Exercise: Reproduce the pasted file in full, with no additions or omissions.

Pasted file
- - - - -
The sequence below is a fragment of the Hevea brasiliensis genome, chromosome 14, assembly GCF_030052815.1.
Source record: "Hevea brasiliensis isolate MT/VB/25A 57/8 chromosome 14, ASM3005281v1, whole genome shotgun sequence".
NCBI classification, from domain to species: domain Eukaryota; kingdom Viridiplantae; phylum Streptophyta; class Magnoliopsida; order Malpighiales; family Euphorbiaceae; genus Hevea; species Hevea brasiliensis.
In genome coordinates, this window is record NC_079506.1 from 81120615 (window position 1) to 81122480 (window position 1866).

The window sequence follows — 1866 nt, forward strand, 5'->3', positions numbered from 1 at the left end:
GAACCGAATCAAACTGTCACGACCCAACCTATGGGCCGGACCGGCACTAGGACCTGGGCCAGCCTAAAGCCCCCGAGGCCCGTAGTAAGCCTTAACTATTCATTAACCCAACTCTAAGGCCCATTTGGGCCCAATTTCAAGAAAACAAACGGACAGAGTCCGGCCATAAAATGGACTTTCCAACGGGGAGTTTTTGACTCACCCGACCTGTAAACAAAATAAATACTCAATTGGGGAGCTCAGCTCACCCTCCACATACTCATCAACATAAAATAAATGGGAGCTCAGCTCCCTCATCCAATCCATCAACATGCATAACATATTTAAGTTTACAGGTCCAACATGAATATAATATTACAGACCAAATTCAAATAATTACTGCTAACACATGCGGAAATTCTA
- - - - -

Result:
The sequence below is a fragment of the Hevea brasiliensis genome, chromosome 14, assembly GCF_030052815.1.
Source record: "Hevea brasiliensis isolate MT/VB/25A 57/8 chromosome 14, ASM3005281v1, whole genome shotgun sequence".
NCBI classification, from domain to species: domain Eukaryota; kingdom Viridiplantae; phylum Streptophyta; class Magnoliopsida; order Malpighiales; family Euphorbiaceae; genus Hevea; species Hevea brasiliensis.
In genome coordinates, this window is record NC_079506.1 from 81120615 (window position 1) to 81122480 (window position 1866).

The window sequence follows — 1866 nt, forward strand, 5'->3', positions numbered from 1 at the left end:
GAACCGAATCAAACTGTCACGACCCAACCTATGGGCCGGACCGGCACTAGGACCTGGGCCAGCCTAAAGCCCCCGAGGCCCGTAGTAAGCCTTAACTATTCATTAACCCAACTCTAAGGCCCATTTGGGCCCAATTTCAAGAAAACAAACGGACAGAGTCCGGCCATAAAATGGACTTTCCAACGGGGAGTTTTTGACTCACCCGACCTGTAAACAAAATAAATACTCAATTGGGGAGCTCAGCTCACCCTCCACATACTCATCAACATAAAATAAATGGGAGCTCAGCTCCCTCATCCAATCCATCAACATGCATAACATATTTAAGTTTACAGGTCCAACATGAATATAATATTACAGACCAAATTCAAATAATTACTGCTAACACATGCGGAAATTCTA